"Don’t blame consumers."

Blame Game

If you're looking for someone to blame the worsening degradation of the climate upon, look no further than these 57 entities, which according to researchers are the main culprits behind climate change.

The Carbon Majors Database, which compiles the worst carbon emissions offenders, has released a new briefing about the companies doing the most harm to the climate. Founded in 2013 by Richard Heede, the cofounder and codirector of the Climate Accountability Institute, the Carbon Majors Database's last report in 2017 was condemnation enough — and this latest update, which looks at emissions numbers during the six-year period between the 2015 Paris Climate Agreement and 2022, is even worse.

As the new report indicates, just 57 industrial and state entities have since the 2015 Paris agreement produced the lion's share of greenhouse gas emissions. About a third are investor-owned oil companies like the US-based ExxonMobil and Chevron, and England's BP. State-owned energy corporations like Saudi Aramco and Russia's Gazprom make up another 36 percent, and nation-state producers, such as those in China and Russia, comprise the final 31 percent.

Overall, the top 57 main offenders account for a whopping 88 percent of global emissions, comprising a shocking 251 gigatons of carbon dioxide.

Bigger Picture

Beyond the damning data, the Carbon Majors Database also seeks to turn back the tides of climate change by holding polluters accountable. According to the group, its work has helped establish corporate accountability for climate-related human rights violations in the Philippines and gotten key metrics codified, such as the quantification these companies and countries make to rises in global surface temperature, sea level, and atmospheric carbon dioxide.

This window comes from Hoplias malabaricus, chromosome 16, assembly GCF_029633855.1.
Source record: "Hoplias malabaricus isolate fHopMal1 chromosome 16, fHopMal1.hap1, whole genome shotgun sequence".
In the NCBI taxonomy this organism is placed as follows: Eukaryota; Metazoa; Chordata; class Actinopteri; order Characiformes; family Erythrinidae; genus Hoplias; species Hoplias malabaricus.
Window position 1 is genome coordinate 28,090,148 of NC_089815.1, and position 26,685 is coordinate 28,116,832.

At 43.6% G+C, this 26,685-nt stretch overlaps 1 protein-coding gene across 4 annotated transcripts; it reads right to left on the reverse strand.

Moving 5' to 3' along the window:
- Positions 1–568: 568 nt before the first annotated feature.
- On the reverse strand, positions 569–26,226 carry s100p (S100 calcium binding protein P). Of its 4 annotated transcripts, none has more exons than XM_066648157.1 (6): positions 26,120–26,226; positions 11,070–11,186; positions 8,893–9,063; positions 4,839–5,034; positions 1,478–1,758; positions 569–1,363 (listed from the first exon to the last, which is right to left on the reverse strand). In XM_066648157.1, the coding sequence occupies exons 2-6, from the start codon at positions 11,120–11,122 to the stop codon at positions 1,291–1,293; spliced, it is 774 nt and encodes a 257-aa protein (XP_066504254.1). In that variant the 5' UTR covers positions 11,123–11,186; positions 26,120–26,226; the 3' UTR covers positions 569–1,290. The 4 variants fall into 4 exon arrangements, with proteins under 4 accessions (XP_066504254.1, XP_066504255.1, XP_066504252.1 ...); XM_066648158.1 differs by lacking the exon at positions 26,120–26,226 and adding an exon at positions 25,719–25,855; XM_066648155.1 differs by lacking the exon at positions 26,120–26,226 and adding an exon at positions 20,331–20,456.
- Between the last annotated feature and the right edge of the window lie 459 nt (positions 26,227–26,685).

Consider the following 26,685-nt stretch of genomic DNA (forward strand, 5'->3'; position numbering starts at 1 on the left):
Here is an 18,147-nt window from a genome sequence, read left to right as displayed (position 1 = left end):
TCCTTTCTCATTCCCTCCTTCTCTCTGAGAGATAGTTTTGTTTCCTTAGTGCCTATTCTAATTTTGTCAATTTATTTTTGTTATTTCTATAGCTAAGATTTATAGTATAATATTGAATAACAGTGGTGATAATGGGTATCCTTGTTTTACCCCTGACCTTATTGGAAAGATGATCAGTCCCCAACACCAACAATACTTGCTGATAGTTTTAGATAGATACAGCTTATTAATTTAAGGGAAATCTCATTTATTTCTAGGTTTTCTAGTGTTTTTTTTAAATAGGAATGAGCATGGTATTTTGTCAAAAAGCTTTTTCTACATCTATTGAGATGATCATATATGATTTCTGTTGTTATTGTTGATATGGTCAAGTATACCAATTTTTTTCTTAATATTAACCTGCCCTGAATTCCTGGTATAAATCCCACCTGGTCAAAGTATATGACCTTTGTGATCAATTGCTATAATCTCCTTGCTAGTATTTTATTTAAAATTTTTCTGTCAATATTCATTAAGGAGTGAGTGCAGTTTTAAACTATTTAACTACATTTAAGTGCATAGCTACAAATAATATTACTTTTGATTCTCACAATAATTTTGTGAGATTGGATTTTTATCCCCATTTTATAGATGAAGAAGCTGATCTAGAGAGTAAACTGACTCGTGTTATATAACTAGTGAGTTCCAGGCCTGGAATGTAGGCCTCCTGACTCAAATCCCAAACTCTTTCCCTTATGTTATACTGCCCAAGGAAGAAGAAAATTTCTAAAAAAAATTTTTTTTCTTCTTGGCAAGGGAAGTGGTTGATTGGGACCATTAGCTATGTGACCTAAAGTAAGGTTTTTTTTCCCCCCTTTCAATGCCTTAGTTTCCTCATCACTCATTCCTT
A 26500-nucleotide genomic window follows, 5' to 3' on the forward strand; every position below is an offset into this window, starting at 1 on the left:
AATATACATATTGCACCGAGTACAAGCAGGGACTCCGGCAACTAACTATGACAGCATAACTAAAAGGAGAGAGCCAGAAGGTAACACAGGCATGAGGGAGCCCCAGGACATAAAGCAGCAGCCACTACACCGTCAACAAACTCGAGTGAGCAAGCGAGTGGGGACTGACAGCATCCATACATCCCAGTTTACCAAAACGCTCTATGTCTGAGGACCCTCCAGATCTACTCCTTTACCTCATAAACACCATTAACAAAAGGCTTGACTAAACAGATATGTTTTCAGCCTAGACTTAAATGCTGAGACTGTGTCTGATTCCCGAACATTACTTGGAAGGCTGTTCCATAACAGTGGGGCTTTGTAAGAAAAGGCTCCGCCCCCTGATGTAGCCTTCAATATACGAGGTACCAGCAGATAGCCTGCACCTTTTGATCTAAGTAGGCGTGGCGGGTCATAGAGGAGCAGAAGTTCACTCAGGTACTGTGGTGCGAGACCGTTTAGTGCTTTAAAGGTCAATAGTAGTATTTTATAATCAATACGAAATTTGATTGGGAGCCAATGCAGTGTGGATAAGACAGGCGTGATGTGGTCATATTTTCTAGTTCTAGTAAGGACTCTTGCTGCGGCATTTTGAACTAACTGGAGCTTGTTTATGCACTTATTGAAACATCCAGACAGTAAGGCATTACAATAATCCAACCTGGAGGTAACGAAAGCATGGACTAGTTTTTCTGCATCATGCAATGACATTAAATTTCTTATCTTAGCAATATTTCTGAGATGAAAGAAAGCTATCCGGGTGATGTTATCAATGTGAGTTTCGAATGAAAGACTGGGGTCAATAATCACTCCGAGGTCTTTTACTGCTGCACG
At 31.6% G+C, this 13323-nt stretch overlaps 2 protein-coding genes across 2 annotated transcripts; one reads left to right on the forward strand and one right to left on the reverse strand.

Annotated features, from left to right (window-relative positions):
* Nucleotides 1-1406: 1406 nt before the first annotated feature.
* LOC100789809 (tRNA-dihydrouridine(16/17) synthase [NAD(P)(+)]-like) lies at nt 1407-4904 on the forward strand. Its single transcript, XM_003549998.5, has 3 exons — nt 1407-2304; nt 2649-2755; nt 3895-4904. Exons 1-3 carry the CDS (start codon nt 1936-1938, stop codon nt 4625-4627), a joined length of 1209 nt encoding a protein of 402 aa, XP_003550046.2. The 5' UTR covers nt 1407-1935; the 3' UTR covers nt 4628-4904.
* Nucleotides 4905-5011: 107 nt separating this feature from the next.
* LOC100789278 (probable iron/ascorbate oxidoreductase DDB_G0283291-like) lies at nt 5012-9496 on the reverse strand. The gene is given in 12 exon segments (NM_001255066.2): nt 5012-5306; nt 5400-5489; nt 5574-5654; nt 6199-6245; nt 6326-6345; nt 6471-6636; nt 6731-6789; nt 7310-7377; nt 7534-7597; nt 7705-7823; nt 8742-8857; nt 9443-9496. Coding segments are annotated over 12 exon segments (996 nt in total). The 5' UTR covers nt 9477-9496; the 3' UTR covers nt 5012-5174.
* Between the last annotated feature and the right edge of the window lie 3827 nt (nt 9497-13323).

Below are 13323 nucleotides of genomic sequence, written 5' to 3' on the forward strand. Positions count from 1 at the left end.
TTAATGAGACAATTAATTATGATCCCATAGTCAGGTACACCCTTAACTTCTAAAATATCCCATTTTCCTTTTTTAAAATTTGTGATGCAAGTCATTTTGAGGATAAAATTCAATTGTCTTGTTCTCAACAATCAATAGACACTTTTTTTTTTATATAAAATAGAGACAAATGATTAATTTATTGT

Mainly, however, the group seeks to shift the spotlight where it belongs: onto the moneyed interests driving climate change, rather than indviduals who have little choice but to play by their rules.

"It is morally reprehensible for companies to continue expanding exploration and production of carbon fuels in the face of knowledge now for decades that their products are harmful," Heede told The Guardian. "Don’t blame consumers who have been forced to be reliant on oil and gas due to government capture by oil and gas companies."

When The Guardian reached out to the aforementioned main offenders, its reporters didn't get a response. In fact, the only company that did respond on record was Shell, which accounted between 2016 and 2022 for two percent of total greenhouse gas emissions.

"Shell is committed to becoming a net-zero emissions energy business by 2050," a company spokesperson told the newspaper, "a target we believe supports the more ambitious goal of the Paris agreement to limit global warming to 1.5C above pre-industrial levels."

More on pollution: Trees "Coughing" as They Fail to Capture Excess CO2

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